As other specimens from the Paphos area, this object is a small rectangular altar with a shallow depression on the top, probably used for vegetal offerings to Arsinoe Philadelphos. The find spot Archimandrita, about 7 km from the sanctuary of Aphrodite, is probably not the original place where the altar was used, but rather a secondary location where the stone was reused as building material or for decorative purposes.
Permanent ID http://s.phrc.it/phrc035...
This large limestone block differs from the others inscribed objects of Arsinoe Philaldelphos in the Paphos area. Because of its size and shape it cannot be interpreted as an altar. On the contrary, comparison with other similar specimens from Cyprus (Yalousa) and Halikarnassos suggests that this block was either part of a wall or a boundary stone indicating the limits of an area consecrated to the cult of Arsinoe inside the sanctuary of Aphrodite at Palaipaphos.
Permanent ID http://s.phrc.it/phrc034...
This limestone block with a roughly square front surface is what remains of a small rectangular altar of Arsinoe Philadelphos, of a type well known in Palaipaphos. The stone was then hammered to reduce it into a block to be used as building material. Thus, the anomalous profile of the upper part of the stone is not original, but the result of a later (modern?) intervention to fix the block into a wall.
Permanent ID http://s.phrc.it/phrc033...
This small quadrangular altar with cornices belongs to a type well documented in the dossier of dedications to Arsinoe Philadelphos in third-century Cyprus. It presents a relatively well executed inscription which distinguishes it from other specimens belonging to the sanctuary of Aphrodite Paphia at Palaipaphos.
Permanent ID http://s.phrc.it/phrc032...
This dedication to Arsinoe is written in three lines, regardless of the word ending, on a very irregular rectangular altar with a shallow depression on the upper surface. Such a small altar would serve to offer vegetables and perfumes to Arsinoe Philadelphos in the sanctuary of Aphrosite Paphia.
Permanent ID http://s.phrc.it/phrc031...
This block bears one of the three preserved genitive dedications to Arsinoe Philadelphos from Paros. It was probably inserted in a bigger structure, an altar or a wall.
Permanent ID http://s.phrc.it/phrc017...
This small but relatively thick slab of local stone has delivered one of the three genitive dedications to Arsinoe Philaldephos discovered on Paros. The poor quality of this specimen is revealed by the use of both sides for the same text: the carver probably started writing the dedication on one side but was unsatisfied with his work (perhaps because of a careless spacing between letters), left this side unfinished and wrote the text on the other surface. The stone was probably part of a small altar.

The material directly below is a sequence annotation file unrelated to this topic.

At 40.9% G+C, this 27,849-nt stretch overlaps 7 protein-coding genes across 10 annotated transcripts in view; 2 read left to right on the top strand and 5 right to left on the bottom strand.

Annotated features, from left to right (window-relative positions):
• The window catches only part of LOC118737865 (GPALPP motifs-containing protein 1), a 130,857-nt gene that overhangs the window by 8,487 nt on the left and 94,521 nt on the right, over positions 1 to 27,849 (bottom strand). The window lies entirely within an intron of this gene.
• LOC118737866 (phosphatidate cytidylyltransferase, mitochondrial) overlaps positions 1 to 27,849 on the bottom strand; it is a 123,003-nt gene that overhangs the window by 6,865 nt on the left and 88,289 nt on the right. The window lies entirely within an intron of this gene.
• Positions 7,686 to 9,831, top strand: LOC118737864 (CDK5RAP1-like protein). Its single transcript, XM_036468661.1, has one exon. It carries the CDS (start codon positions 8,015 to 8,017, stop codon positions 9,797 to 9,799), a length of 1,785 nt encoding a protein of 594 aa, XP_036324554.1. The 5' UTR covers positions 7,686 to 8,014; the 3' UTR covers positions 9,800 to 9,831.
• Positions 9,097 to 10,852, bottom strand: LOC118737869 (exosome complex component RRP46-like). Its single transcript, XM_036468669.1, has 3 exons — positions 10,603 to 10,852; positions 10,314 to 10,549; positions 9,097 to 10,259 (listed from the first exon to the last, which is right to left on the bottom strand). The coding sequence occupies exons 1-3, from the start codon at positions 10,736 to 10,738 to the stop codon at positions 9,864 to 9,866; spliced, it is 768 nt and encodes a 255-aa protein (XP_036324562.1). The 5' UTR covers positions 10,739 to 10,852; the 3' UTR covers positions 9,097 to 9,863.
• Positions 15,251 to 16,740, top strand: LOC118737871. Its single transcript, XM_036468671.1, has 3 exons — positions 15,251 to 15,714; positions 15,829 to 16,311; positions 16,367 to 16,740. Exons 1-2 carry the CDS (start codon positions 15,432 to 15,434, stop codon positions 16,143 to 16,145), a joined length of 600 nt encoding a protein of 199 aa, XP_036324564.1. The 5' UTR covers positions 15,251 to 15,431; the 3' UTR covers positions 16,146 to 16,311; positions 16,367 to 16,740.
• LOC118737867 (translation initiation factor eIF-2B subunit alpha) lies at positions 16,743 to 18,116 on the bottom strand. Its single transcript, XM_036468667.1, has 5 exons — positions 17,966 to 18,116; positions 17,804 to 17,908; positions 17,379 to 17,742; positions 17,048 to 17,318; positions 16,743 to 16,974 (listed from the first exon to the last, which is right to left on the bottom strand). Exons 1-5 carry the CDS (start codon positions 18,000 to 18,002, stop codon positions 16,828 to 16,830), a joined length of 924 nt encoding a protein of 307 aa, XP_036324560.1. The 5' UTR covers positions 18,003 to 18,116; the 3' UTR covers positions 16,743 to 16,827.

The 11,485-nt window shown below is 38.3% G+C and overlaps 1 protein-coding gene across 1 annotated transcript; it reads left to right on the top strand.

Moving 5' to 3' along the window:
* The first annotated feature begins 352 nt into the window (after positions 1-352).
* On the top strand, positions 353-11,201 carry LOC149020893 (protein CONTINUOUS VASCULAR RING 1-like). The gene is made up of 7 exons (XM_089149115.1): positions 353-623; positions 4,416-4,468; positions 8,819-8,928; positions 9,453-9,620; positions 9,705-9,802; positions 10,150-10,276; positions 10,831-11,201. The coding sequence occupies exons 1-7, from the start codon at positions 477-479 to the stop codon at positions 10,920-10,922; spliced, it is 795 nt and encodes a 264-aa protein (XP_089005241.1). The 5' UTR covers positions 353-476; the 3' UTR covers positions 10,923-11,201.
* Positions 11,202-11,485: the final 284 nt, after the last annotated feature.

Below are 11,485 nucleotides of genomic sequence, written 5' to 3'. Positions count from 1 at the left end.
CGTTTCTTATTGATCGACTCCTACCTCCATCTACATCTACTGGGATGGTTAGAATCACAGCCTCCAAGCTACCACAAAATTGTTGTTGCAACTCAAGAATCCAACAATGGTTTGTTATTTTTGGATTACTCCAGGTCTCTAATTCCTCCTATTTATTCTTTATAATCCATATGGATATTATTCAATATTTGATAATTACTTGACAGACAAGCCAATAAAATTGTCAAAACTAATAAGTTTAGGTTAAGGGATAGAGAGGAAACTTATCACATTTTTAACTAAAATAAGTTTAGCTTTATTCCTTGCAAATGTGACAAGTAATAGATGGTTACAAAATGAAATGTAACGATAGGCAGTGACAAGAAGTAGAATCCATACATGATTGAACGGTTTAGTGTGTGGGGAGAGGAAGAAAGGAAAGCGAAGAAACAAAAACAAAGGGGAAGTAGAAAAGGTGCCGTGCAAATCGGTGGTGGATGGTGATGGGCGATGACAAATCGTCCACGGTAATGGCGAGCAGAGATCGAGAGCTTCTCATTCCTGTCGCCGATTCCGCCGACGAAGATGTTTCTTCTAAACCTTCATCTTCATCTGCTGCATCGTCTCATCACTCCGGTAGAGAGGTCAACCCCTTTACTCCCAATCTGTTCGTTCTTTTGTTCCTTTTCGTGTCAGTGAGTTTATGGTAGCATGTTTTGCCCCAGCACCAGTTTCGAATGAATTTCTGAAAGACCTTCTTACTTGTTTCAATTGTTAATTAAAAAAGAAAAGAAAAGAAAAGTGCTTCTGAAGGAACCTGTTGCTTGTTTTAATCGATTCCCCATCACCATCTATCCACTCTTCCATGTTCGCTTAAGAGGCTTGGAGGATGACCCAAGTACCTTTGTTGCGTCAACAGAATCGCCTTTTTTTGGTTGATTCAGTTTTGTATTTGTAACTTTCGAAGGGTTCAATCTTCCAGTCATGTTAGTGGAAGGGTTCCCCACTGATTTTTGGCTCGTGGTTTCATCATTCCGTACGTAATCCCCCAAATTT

Permanent ID http://s.phrc.it/phrc016
Photo 1: Drawing of the stone...
PHRC015 : Dedication of a nymphaeum to Ptolemy IV and Arsinoe III, Itanos - Crete (220-209 BC) Dedication35.263304,26.263366
The inscription records the dedication of a nymphaeum, together with its reservoir, to King Ptolemy IV and Queen Arsinoe III, by the commander of the Ptolemaic garrison at Itanos, a Roman called Lucius. The dedication was made before 209 BC, when the son of the royal couple, the future Ptolemy V, begins to be mentioned after his parents. The text bears the first explicit attestation of the Ptolemaic garrison at Itanos.
Permanent ID http://s.phrc.it/phrc015
Photo 1: the stone; Herakleion Museum, Inv. No. 64, copyrighted image. Courtesy of the Greek Ministry of Culture and Sports, Department of Antiquities
Photo 2: view of the southern bay of Itanos (Ptolemaic harbour) from the estern acropolis (S. Caneva, CC-BY-SA 4.0)...
This dedication to Arsinoe Philadelphos is inscribed on a small cylindrical altar, a common support for the cults of the Ptolemies in Cyprus. Among the inscribed dedications to Arsinoe found in the Paphos area, this is the sole specimen having been discovered in the new city, during the excavations of the Roman Orpheus House. The altar bears the same dedication on both sides. The text on the first side has remained unfinished: it was abandoned probably due to a mistake of the carver in the spacing between letters; the same dedication was then fully inscribed on the opposite side of the shaft.
Permanent ID http://s.phrc.it/phrc014
Photo 1: view of the site of the Orpheus House, Maloutena (S. Caneva, CC-BY-SA 0.4)
Photeo 2: plan of the archaeological...
The block, which bears a well carved dedication to Arsinoe Philadelphos, was found in a context of reuse during the excavations at the temple of Apollo Pythios. It probably originally belonged to the nearby sanctuary of the Egyptian deities, which was frequented by members of the Ptolemaic garrison and hosted the ritual activities of the Basilistai. The stone might have been part of a larger structure (possibly an altar), or perhaps was inserted into one of the numerous rock-cut niches of the sanctuary, to indicate the function of an area specifically dedicated to the cult of the deified queen.
Permanent ID http://s.phrc.it/phrc013
Photo 1: detail of the inscription, from IG XII 3 462
Photo2: view of the sanctuary (S. Caneva, CC-BY-SA 4.0)...
PHRC011 : Decree of the city of Itanos honouring King Ptolemy III and Queen Berenike II - Crete (246-243 BC) Decree35.263460,26.261997
The text, elegantly written on a stele of local limestone erected in the sanctuary of Athena Polias, is a decree of the city of Itanos establishing cultic honours for king Ptolemy III and queen Berenike II. The absence of the epiclesis Euergetes suggests a date before 243/2 BC. The king is praised for his euergetic and protective attitude toward the city, in continuity with his ancestors' policy. The cultic honours decreed by Itanos comprise the dedication of a sacred precinct of the royal couple in a park near a city gate and the celebration of a festival for the king's birthday.
Permanent ID http://s.phrc.it/phrc011
Photo 1: Photo of the stone; Herakleion Museum, Inv. No. 65, copyrighted image. Courtesy of the Greek Ministry of Culture and Sports,...
PHRC010 : Letter of the strategos Thraseas to the city of Arsinoe, with an appended decree of the city of Nagidos - Kilikia (245-221 BC) Letter36.094185,33.023460
This stele contains a letter of the strategos of Kilikia Thraseas to the city of Arsinoe together with a decree of the nearby city of Nagidos concerning a negotiated agreement between the two cities. The dossier is of particular interest as it sheds light on the issues that the foundation of new Ptolemaic colonies – a particularly common practice during the period of the Chremonidean War – could raise in the life of local communities. The stele was erected inside the temenos of Arsinoe, which must also be the place where the inhabitants of this Ptolemaic settlement celebrated their most important public festival, a sacrifice to the Theoi Adelphoi. The text also refers to ritual honours for the living royal couple and can be understood at best against the background of the international...